These images represent a bit of a time capsule for me, of February 1991, when I met Daniel and Nina Libeskind and travelled to Prague with them and members of Studio Libeskind to attend the opening of an exhibition of Daniel’s winning design for the Jewish Museum in Berlin. We had the good fortune to be able to visit this building, even though it was not open to the public at that time.
The 1994 Princeton Architectural Press publication ‘Villa Müller’ by Leslie van Duzer and Kent Kleinman has a Preface that explains, ‘The building’s most recent occupant, the Marxist-Leninist Institute of Czechoslovakia, was not inclined to permit public incursions. Visits to the house during the past twenty years were clandestine and were available only to a handful of initiates within small academic circles. Large portions of the villa were completely sealed from view; the dining room was boxed in with ceiling-height cabinets and the bedroom level was entirely off limits. Prolonged stays were impossible.’
These are the conditions under which we visited, and the limited images shown here reflect that.
For many, the Villa Müller is the best example of Adolf Loos’ exploration of what has become known as Raumplan, where space, not plans, were designed – where spaces interlocked across multiple levels (sometimes within the one room) creating a more complex three-dimensional intersection of spaces than the regular stack of floor plates one on top of the other.
The ‘Villa Müller’ publication also states, ‘The Villa Müller in Prague is the last urban villa in the extraordinary oeuvre of Adolf Loos. Immediately upon its completion in 1930, the building was heralded as the most synthetic expression of the architect’s creative ability, the culmination of a lifetime of architecture and theoretical activity.‘
The building is a simple cubic composition on its exterior, but one that has been carefully composed in relation to its placement of windows, and then eroded at the upper level to provide an extensive outdoor terrace with expansive views across the surrounding districts. Loos left the exterior walls as simple, unadorned, white planes with yellow-framed punched windows, however he explored opulence in the interiors.
At the covered entry, the interior sneaks outside a little, expressed through the use of stone for the seat and walls.
Inside the exploration of materials continues with extensive use of stone, wood, tiles, wallpaper and coloured paints.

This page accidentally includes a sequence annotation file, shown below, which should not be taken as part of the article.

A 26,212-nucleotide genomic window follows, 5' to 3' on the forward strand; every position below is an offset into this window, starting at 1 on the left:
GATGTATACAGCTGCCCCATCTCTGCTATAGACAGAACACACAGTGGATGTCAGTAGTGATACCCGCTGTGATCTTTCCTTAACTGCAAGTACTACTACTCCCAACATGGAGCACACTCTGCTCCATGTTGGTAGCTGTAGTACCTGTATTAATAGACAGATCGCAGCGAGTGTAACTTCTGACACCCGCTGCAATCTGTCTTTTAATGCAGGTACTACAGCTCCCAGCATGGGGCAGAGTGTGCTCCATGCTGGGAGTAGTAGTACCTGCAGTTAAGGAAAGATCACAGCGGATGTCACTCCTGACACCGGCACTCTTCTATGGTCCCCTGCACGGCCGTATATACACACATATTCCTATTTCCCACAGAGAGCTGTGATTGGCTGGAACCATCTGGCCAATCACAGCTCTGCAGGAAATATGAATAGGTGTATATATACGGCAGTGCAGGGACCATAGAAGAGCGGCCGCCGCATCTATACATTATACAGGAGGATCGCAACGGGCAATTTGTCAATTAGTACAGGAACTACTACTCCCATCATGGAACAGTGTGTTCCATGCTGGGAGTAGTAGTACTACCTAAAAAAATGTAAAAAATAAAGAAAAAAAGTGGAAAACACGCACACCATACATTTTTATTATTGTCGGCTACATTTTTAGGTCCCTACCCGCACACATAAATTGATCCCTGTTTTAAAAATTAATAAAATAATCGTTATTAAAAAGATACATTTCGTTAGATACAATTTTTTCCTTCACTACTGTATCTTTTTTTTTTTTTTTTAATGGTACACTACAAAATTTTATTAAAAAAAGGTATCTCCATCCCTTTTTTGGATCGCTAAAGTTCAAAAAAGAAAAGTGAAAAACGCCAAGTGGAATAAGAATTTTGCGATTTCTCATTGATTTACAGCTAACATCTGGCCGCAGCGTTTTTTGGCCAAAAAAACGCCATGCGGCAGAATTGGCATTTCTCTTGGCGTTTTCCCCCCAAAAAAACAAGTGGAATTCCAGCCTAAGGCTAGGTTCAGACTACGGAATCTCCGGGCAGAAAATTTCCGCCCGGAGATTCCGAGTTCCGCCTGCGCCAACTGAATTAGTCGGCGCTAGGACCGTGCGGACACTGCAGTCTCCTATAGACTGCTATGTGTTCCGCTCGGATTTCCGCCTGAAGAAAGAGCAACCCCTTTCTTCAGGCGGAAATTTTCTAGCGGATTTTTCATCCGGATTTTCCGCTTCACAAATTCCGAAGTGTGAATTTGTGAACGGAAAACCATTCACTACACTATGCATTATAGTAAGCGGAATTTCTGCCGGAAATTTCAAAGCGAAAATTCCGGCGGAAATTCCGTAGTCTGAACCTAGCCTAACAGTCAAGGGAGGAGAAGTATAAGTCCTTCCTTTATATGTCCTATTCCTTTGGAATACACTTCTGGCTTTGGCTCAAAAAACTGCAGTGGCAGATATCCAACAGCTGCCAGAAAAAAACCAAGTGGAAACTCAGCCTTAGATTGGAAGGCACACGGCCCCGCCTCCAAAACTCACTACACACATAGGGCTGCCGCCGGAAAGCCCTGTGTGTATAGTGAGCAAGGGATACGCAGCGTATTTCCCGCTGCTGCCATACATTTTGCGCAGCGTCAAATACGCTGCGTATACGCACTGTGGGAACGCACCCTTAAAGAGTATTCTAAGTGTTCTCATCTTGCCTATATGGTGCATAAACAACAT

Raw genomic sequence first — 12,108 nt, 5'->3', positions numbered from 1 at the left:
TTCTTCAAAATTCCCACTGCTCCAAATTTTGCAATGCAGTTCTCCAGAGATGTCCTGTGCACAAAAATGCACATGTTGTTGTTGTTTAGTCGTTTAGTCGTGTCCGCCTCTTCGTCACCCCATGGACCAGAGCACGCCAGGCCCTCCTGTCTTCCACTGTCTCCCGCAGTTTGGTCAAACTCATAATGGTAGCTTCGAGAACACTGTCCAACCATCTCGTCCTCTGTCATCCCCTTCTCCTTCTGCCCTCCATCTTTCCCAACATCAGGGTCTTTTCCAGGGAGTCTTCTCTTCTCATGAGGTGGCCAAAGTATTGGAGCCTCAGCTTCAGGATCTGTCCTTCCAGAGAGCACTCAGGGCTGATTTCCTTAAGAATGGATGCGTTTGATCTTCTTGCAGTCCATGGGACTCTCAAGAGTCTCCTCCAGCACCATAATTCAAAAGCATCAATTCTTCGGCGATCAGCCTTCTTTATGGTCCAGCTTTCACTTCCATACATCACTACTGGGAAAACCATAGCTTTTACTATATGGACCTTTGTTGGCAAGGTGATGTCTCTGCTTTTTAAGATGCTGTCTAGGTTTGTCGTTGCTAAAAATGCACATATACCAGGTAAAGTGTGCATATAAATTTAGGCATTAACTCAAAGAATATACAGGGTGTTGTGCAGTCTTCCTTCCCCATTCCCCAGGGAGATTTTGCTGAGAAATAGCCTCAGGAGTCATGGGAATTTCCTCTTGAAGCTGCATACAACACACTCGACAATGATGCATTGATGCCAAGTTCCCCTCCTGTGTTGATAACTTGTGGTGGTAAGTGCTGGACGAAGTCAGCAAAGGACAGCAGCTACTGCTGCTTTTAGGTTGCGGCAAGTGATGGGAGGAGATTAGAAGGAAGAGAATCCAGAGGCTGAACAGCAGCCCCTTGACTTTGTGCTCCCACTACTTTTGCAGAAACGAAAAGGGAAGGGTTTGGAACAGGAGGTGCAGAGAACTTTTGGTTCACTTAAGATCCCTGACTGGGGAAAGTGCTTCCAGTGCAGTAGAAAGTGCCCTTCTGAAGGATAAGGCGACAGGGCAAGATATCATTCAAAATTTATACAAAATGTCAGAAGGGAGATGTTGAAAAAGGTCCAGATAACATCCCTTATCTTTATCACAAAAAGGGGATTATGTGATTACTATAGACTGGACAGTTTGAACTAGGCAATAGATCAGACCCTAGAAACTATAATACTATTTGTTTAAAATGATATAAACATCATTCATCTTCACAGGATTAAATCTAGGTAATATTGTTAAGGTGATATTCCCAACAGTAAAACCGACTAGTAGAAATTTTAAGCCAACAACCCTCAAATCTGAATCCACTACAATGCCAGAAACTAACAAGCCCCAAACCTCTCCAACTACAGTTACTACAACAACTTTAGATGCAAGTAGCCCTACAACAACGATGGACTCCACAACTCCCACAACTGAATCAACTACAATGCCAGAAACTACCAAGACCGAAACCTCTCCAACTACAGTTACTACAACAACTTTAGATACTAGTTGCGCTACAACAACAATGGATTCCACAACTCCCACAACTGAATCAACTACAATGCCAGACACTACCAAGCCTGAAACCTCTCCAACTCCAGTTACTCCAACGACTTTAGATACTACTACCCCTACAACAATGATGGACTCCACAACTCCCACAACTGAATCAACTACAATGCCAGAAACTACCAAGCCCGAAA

The stone-clad living room walls with aquaria.
Each room expresses itself differently through the use of those materials, almost like clothing.
Adolf Loos was born in Brno, Czechoslovakia in 1870, lived and worked in the USA from 1893-96 before setting up practice in Vienna in 1897.
In 1928 František Müller, a successful engineer and contractor, and his wife, Milada Müllerová, engaged Loos (assisted by local architect Karl Lhota) to design them a house in Prague, to accommodate them, their daughter and six servants. Müller built the house himself but had enormous difficulty with the local council – they rejected the original Loos design as too austere and not contextual, and it took 11 appeals from January to December 1929 before final approval was given.
The building was completed in 1930, the same year as Corbusier’s Villa Savoye in Poissy and Mies van der Rohe’s Villa Tugendhat in Brno. The couple lived in the house until 1948 when it was seized by the Communists. After the fall of communism, in 1989, the house was turned over to, Eva Maternová, their daughter, who sold it to the City of Prague in 1995.
After extensive restorations Villa Müller opened as a museum in 2000, so now it is possible to experience the house as a whole, and experience the spaces that Loos designed as a sequential experiential journey, and then to study and learn from the intricacies of that experience.
This publication, ‘Villa Müller’ by Leslie van Duzer and Kent Kleinman, Princeton Architectural Press, 1994, is an excellent documentation of the design, construction and history of this building including photographs, accurate drawings and correspondences between the client and architect, and may still be found online.
Place: Villa Müller
Photographer: Stephen Varady (scans from slides)
More Information: Architectuul
Map: Villa Müller
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